The Basis of Patent Portfolio Value
Guest post by Marc Kaufman
Determination of the quantitative value of patents has been elusive. Complex statistical analysis and accounting methods have been applied to patents in an effort to ascribe a value to individual patents and patent portfolios. While these endeavors are useful, it is important to keep in mind the very basic elements of patent portfolio value in order to execute a patent acquisition program that creates maximum value, regardless of the accounting procedures used to determine quantitative value.
It is axiomatic that the primary basis for the value of a patent portfolio, or an individual patent for that matter, is the amount of revenue that “flows through” the patent(s). This revenue is determined by the size of the market for infringing products and services and the value attributable to the infringing feature within that market. Of course, the specific value can be the subject of complex models and market analysis. However, for our purposes, it is still helpful to think of this relationship at a high level.
However, merely establishing a large amount of affected revenue does not necessarily equate to high patent value. As an example, imagine an inadequately funded sole inventor approaching Company A with a patent. Notwithstanding the infringement by the products of Company A, Company A is not likely to be disposed to write a large check upon being notified about the patent!
This gets at the secondary basis of patent value, context. “Context” refers to the status and ability of the party asserting the patent. In the example given above, we merely have a patent in the hands of an unsophisticated asserting party. However, let’s change the scenario and imagine that the asserting party is Company B who is a well funded, litigious competitor of Company A. The attention given the patent, and the likelihood of Company A willingly licensing the same, is increased.
The graphic below schematically illustrates the effect of context on the value of a patent. A mere patent has a value that is only a very small percentage of the infringing market. However, as we add resources to the mix, the value of that same patent increases. Resources that can increase the value of a patent include the capacity to manufacture and distribute the corresponding products. These resources add to the value of the patent by establishing a market for the product, establishing a basis for damages and generally increasing the stakes for assertion of the patent. However, the value of the patent increases the most when the patent is in the hands of an asserter with the resources and ability to enforce the patent through litigation.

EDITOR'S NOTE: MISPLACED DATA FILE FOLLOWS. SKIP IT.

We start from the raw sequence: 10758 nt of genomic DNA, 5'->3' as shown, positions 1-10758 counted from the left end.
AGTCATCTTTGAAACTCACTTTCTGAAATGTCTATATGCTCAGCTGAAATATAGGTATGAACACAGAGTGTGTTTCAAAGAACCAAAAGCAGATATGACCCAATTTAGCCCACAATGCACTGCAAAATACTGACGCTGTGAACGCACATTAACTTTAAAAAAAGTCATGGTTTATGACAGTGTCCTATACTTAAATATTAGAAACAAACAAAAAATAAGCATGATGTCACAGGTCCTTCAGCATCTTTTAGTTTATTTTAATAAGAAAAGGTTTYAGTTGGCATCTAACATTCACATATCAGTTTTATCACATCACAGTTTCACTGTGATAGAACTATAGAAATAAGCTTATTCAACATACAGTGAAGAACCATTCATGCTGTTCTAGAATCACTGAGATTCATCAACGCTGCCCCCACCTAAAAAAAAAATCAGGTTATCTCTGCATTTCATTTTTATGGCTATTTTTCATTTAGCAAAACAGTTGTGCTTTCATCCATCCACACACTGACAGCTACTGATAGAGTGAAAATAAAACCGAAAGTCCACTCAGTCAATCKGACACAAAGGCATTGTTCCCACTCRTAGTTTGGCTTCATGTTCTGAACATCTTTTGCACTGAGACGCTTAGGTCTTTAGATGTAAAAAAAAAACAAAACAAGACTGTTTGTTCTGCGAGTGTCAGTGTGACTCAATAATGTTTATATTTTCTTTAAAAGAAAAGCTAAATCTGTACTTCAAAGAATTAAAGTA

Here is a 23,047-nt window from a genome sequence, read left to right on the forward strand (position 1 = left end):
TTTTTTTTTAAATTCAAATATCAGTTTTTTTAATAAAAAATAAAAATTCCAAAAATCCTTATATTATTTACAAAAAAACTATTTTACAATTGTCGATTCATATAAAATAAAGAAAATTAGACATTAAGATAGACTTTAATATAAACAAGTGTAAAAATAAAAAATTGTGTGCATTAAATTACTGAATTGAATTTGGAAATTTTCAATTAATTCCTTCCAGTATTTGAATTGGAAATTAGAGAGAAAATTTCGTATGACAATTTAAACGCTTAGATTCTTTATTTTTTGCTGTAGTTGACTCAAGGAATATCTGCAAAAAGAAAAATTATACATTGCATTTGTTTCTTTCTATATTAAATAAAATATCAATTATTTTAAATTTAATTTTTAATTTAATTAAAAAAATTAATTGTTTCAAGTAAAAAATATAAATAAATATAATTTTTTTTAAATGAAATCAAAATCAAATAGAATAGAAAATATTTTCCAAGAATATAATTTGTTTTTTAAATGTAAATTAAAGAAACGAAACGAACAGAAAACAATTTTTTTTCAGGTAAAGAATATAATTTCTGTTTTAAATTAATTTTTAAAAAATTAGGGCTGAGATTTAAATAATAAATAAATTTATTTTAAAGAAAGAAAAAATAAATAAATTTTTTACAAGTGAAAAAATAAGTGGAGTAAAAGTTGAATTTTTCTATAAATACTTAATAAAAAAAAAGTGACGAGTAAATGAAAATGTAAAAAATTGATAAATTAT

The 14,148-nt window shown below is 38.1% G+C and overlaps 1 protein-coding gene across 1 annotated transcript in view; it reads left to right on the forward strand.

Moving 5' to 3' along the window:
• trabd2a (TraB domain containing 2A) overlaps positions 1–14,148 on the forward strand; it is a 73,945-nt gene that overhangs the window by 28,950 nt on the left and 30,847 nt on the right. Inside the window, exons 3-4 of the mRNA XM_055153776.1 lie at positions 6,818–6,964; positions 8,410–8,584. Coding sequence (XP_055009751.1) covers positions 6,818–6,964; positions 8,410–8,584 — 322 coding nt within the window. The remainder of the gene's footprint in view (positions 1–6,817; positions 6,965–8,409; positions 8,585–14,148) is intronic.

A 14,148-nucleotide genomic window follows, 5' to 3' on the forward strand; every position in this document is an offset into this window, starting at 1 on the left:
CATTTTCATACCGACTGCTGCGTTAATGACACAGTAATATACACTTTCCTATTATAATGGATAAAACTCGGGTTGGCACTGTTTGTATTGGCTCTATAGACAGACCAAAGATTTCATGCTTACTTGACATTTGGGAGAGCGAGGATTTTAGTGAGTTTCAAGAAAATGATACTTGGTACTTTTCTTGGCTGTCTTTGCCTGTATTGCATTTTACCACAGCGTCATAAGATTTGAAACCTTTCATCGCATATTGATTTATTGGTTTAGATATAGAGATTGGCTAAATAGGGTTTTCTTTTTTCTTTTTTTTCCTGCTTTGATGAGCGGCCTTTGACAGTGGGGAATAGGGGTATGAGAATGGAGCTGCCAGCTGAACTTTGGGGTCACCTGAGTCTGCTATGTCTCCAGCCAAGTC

Of course, even with the imminent threat of litigation, infringing parties will not be prepared to settle for the full value of the infringement. There is going to be some discount applied based on the uncertainty of the outcome of litigation. In addition to the inconsistent nature of jury, and even bench, decisions, the primary uncertainties in patent litigation stem from the following three factors:
- claim construction issues
- validity issues
- other enforceability issues
Accordingly, in acquiring patents, the strategist should be looking to minimize these issues to maximize the certainty of the outcome of potential litigation. For example, patent specifications and claims should be drafted, when possible, with the infringing products in mind. The use of rich and broad “omnibus” disclosures and subsequent continuation practice can allow patents to be “designed” to capture specific infringing activities. In such patents, the focused nature of the claims allows the practitioner to reduce claim construction issues.